Nasi Lemak holds no fascination for me because it tastes more or less the same everywhere. But when fellow food enthusiast, Daniel Food Diary, decreed for me to go, the eunuch dared not disobey the emperor’s edict.
At the door, Madam Kwan herself greeted us! Which got Daniel jumping excitedly. His excitement was infectious.
The decor was surprisingly classy, with gold (my favorite color) being the focus, opening out to a river view at the end of the restaurant.
Although it was full house, the service was particularly good too: there were ample attentive servers walking around. When we asked for bowls, the servers delivered them immediately. When we left, they thanked us. Special compliments to the Malay male server with brown eyes and eyeliner, who was efficient and bubbly.
Although the food was halal, they did not get halal certification because they serve beer. Daniel, who has visited the Malaysian outlet, said that the food was similar in taste but in Singapore, we have a better ambience. In general, Madam Kwan’s food was salty in a refreshing and positive way, rather than sweet and spicy. For example, the sambal was salty, not sweet and not spicy. The belachan kangkong ($10.90, below) was also deliciously salty from the hae bee hiam (prawn paste), but not spicy. Even the otak otak ($15.90, below) was savory with chunks of fish but not spicy.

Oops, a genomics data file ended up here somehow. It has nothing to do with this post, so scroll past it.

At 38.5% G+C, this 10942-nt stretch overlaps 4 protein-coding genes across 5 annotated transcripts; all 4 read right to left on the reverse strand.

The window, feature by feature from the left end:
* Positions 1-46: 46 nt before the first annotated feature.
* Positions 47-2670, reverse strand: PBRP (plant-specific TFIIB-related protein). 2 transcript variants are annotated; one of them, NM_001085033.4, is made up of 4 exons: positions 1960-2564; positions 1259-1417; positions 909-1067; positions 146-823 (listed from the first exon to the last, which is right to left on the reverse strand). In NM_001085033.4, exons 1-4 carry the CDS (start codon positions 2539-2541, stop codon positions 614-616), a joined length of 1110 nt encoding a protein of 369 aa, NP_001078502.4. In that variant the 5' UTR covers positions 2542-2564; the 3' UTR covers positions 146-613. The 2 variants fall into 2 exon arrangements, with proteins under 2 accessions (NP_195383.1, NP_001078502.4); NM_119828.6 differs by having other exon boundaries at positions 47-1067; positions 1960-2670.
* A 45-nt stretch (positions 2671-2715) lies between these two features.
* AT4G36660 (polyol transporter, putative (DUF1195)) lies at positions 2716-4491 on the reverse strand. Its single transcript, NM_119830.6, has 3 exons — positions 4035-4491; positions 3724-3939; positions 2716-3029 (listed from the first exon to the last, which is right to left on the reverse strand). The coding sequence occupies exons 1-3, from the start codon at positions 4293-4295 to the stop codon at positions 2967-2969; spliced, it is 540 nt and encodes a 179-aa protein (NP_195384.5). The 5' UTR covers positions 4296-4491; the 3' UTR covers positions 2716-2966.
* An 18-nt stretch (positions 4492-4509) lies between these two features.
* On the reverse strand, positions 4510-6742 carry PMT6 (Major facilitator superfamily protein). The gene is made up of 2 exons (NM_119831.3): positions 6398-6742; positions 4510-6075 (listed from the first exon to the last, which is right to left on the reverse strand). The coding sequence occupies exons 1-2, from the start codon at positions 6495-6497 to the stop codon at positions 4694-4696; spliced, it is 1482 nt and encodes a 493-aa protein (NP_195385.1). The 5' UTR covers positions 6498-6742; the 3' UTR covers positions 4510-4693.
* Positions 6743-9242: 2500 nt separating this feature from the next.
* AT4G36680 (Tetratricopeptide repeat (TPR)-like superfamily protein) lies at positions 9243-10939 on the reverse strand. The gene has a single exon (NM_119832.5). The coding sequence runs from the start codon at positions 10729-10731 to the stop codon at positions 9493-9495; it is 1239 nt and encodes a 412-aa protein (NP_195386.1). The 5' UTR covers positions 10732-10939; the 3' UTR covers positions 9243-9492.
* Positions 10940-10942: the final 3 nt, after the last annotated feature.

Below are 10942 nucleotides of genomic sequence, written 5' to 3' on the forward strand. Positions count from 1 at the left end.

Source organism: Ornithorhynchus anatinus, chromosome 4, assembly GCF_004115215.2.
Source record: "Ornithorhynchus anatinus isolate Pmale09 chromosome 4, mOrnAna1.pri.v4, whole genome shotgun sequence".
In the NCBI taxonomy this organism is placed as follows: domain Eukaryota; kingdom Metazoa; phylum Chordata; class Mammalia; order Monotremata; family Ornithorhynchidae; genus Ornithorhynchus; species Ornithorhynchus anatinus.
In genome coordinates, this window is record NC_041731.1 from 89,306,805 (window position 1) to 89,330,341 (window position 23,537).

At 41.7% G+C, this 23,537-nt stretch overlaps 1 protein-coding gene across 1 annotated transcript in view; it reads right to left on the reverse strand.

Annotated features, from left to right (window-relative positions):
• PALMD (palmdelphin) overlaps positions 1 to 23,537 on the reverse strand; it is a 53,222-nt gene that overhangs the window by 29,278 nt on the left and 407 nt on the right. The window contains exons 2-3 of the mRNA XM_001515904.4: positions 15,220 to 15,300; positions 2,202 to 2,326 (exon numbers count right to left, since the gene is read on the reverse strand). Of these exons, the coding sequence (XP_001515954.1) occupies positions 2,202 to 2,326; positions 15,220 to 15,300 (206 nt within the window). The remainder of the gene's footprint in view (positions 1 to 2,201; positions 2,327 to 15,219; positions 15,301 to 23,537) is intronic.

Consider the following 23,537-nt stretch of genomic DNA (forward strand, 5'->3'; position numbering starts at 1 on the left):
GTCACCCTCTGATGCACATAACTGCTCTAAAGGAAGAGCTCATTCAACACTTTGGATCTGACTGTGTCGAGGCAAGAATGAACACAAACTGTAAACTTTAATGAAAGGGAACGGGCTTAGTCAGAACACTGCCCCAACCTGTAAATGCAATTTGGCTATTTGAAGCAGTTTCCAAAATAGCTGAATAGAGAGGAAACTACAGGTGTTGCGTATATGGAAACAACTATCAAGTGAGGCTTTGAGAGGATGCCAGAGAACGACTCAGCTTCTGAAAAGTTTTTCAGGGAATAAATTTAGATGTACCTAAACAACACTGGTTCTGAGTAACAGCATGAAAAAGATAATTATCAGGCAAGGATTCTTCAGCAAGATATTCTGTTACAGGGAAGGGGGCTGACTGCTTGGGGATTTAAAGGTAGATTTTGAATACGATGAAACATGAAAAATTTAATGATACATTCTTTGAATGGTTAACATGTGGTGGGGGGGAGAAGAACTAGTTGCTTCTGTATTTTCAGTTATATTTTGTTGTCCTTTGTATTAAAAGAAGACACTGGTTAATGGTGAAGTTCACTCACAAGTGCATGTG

The only mildly spicy item is the curry chicken, which can be ordered as a dish or in a nasi lemak ($13.90, pictured above). The curry chicken was tough for us but everything else on the plate was pretty delightful. I’d prefer the rice to be more lemak (coconuty) and less dry.
The nasi bojari ($18.90, above) was better and came with several items: The ayam goreng (fried chicken) was very moist within, the assam prawns was slightly sourish, and the shredded beef rendang was pleasing.
We ended with cendal ($4.90), which was very simple, just green jelly, red bean, coconut milk and gula melaka. Very simple but very good, very fine ice with very very thick coconut milk.
We spent $80 for two or $40 for one. OUCH! Which we thought was rather expensive. Although the ambience, service, and food were all great, I don’t know if I, cheapskate, am willing to pay so much money for hawker fare. But if I do return next time, I want to try the satay (starting from $11.90 for 6 sticks) and Assam fish head ($49) which we saw two women finishing it.
Madam Kwan’s Singapore
1 Harbourfront Walk #01-155 Vivocity
T: 6271 9989 (reservations allowed)
Rating: 3.419/5 stars
Written by A. Nathanael Ho.